Wednesday, February 12, 2014

Three New Inspirations

Waking up this morning on the mainland, three new ideas for woven projects were drifting around in my consciousness.  They were still a bit illusive and half-formed, but I got up, grabbed my studio book, came back to bed, and tried to capture them on paper before they melted away. Sorry, can't share them yet, they are still maturing, but one is a coiled piece and two are wall sculptures.  Potentially, anyway.  Things always work well in my head, but getting them into reality is totally another animal.

So why now, when I'm not on the island?  Perhaps the relaxed island time let them gestate and it was coincidence that they surfaced now?

And really, just what is it about creativity and new ideas in that half-dreaming state before getting up?  I've mentioned it before, but it still puzzles me.

One article seems to have part of the answer:
Simply Waking Up With the AnswerEasiest methods for solving problems,
and for ingeniously creating

by Win Wenger, Ph.D.

"Early Bird Gets That....Wriggle of Creativity"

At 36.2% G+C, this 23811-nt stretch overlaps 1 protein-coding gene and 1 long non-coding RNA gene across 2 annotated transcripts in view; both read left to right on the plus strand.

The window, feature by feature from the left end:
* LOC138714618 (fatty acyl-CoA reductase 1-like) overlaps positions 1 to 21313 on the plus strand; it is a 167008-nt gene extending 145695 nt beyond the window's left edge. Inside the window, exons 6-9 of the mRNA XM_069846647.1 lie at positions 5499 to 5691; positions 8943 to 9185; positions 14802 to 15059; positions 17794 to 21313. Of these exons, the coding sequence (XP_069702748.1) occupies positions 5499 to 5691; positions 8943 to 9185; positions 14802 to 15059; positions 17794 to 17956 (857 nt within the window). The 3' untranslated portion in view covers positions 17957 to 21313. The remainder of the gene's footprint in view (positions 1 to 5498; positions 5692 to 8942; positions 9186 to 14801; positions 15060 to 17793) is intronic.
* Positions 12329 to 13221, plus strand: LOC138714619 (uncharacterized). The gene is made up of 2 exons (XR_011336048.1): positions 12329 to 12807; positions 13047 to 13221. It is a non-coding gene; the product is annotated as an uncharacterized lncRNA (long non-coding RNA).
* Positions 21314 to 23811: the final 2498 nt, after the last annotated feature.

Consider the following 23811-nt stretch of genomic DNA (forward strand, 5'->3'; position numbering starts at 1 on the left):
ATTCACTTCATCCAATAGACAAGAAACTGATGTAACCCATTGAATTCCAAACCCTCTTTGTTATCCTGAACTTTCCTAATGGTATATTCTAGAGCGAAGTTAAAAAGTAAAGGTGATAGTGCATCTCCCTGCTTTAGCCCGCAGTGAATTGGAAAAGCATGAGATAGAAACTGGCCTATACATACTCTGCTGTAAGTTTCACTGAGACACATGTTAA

A number of individual writers, artists and other high-level creators have found their best time for creative work to be first thing in the morning, before the distractions of the day set in to disturb the order and arrangements their mind had settled into through sleep and dreaming. This still remains very much the case, though some of us aren't "morning people." Those of us who can somehow function before normal people start putting in their work hours, continue to find and will always find this first-thing-of-the-day approach to be an easy, productive strategy and practice.

Another article goes on:
While you are asleep, your brain is busy processing the day’s information, according to sleep and cognition researchers Robert Stickgold and Jeffrey Ellenbogen. "It combs through recently formed memories, stabilizing, copying, and filing them, so that they will be more useful the next day," they wrote in Scientific American.
Areas of the brain that restrict our thinking to the logical and familiar are significantly less active during REM sleep, according to Harvard psychologist, Deirdre Barrett. In other words, when we're experiencing the Rapid Eye Movement stage of sleep, our way of thinking is less inhibited. "Such disinhibition is a crucial part of creative thought," Barrett also wrote inScientific American.
Whatever the reason, it continually works for me.  I don't take it for granted, and I do try to jot down the ideas or sketch the image.  It may take years for them to come to fruition.  Creativity is such a strange and wonderful thing, but unfortunately life with it's appointments and schedules will not let me have studio time to play with these new ideas right now.  Thankfully they are preserved for their "moment".

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